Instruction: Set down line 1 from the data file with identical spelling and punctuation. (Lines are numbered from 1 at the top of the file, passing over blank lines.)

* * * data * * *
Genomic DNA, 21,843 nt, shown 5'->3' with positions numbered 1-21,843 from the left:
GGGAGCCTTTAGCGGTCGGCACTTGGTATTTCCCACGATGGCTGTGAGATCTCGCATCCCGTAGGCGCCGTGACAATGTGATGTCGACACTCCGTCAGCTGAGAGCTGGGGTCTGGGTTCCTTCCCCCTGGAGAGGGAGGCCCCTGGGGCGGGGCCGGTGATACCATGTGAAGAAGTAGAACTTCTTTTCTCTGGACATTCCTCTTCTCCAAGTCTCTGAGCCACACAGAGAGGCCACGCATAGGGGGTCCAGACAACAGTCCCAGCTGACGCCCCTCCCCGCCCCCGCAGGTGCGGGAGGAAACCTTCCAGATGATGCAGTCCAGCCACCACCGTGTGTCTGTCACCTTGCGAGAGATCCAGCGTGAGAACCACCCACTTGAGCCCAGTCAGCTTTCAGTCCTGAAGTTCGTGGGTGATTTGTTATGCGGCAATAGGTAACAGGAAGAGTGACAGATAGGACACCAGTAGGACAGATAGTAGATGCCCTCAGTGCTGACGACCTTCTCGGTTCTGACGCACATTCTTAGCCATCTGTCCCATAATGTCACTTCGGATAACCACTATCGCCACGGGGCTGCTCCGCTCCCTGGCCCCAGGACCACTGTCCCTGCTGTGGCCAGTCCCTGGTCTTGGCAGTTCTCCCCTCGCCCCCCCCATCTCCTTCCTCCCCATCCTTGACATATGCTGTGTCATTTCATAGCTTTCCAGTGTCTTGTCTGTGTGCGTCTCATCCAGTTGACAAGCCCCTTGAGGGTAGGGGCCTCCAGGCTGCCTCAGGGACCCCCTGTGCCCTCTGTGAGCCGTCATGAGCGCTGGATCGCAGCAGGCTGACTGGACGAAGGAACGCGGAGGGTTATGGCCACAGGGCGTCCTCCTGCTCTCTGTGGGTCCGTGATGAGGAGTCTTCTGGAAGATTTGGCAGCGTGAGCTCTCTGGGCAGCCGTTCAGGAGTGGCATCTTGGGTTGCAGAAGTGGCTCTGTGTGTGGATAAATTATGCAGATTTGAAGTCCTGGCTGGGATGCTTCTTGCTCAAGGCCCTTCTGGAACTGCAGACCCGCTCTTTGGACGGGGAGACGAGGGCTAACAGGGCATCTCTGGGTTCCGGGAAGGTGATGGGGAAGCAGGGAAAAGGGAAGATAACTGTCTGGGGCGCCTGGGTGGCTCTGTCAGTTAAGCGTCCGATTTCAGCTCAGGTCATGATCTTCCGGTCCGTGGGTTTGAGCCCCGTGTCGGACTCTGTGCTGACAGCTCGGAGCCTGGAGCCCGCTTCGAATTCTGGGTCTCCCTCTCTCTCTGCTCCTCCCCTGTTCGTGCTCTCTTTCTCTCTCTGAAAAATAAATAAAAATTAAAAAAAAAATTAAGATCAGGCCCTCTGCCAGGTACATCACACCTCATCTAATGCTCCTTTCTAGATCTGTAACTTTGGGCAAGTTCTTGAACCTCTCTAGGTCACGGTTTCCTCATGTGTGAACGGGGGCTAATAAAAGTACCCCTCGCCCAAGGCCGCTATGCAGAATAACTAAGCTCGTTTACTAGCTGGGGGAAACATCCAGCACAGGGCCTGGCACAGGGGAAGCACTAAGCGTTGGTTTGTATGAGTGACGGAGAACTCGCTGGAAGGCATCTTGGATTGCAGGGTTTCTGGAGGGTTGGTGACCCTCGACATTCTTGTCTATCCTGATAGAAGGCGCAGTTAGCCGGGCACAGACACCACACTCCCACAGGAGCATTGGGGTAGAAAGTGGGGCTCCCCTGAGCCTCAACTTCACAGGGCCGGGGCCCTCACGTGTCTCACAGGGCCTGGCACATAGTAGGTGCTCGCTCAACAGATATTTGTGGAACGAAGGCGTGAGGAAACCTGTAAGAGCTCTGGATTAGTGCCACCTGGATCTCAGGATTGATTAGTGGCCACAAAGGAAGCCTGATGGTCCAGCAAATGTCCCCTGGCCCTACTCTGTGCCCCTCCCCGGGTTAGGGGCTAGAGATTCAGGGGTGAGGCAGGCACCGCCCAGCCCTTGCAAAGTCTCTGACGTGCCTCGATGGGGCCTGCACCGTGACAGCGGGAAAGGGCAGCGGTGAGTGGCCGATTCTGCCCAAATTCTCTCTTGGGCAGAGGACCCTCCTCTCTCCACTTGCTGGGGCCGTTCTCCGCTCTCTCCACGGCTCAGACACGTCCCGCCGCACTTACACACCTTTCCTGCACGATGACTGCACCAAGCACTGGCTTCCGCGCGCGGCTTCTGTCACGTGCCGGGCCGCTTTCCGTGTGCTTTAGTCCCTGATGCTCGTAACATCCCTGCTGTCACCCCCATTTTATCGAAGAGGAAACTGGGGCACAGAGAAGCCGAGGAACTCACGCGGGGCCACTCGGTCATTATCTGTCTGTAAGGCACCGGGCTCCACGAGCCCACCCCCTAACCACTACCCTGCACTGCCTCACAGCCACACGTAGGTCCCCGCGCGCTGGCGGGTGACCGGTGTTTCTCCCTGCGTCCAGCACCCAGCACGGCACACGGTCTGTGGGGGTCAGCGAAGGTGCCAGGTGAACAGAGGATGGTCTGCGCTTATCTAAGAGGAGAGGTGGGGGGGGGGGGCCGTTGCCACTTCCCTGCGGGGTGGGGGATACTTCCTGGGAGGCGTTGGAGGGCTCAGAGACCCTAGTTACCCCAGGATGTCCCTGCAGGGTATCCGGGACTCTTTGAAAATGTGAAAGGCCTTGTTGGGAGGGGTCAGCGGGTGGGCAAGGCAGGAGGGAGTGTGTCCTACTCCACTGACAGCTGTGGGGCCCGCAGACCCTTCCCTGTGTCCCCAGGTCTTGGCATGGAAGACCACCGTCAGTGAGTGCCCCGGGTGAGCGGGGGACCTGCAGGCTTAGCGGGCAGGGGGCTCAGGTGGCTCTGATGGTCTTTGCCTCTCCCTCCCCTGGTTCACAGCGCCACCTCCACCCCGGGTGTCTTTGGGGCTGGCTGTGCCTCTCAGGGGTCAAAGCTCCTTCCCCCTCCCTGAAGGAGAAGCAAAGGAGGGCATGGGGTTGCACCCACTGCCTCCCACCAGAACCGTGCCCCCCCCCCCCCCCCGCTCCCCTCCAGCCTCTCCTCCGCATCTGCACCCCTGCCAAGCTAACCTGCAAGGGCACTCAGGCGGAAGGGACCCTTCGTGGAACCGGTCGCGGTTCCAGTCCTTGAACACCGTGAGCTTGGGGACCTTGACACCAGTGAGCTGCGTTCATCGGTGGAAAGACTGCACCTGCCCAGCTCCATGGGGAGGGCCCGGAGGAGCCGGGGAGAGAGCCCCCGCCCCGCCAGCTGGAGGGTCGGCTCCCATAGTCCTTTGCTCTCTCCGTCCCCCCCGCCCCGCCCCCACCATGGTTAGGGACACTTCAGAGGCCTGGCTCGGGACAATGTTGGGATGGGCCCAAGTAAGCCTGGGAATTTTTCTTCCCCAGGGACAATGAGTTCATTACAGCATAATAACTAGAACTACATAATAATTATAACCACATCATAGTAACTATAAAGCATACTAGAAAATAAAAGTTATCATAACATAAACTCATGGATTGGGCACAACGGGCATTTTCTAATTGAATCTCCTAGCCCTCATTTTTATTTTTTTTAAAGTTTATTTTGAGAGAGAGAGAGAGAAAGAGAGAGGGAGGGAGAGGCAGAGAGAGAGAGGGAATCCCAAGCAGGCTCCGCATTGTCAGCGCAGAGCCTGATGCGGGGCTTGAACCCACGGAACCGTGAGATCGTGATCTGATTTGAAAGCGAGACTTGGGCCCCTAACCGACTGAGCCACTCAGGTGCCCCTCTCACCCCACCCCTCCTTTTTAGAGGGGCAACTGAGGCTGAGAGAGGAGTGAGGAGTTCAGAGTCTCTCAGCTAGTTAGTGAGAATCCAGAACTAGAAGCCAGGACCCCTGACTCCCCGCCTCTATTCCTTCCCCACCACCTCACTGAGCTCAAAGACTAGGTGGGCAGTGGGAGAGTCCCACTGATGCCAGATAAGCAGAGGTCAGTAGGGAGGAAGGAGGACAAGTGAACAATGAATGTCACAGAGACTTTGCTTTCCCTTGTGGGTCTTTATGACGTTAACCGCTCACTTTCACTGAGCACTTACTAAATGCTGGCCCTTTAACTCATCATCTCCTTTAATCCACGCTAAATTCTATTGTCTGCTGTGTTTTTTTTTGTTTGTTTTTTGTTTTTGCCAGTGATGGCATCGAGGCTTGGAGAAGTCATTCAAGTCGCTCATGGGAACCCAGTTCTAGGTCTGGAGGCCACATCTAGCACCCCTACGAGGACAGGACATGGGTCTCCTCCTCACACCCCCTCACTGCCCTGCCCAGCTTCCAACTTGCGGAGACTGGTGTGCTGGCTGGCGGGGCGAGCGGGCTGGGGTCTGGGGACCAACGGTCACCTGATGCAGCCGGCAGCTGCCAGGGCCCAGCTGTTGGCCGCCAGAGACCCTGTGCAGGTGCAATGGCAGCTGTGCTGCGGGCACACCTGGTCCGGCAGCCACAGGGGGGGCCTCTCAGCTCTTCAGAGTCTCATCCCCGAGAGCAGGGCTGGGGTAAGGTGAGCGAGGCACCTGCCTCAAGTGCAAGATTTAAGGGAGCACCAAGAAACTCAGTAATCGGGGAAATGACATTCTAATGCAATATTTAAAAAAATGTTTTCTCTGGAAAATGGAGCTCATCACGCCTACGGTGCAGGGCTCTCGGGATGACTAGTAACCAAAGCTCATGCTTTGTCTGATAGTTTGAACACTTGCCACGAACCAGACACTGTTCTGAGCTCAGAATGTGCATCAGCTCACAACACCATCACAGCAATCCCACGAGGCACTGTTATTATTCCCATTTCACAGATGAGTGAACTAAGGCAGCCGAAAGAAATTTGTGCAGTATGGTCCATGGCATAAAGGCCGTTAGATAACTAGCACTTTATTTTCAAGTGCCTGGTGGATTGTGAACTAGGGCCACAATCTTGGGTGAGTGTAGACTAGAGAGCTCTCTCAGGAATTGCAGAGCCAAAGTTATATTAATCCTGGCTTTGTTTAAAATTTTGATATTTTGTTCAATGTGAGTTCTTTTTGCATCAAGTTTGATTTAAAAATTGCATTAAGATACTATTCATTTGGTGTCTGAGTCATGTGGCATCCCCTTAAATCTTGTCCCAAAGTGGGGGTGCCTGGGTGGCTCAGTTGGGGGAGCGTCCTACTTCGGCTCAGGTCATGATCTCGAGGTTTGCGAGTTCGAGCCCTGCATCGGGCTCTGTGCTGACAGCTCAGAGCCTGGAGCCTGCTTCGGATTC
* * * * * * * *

Genomic DNA, 21,843 nt, shown 5'->3' with positions numbered 1-21,843 from the left: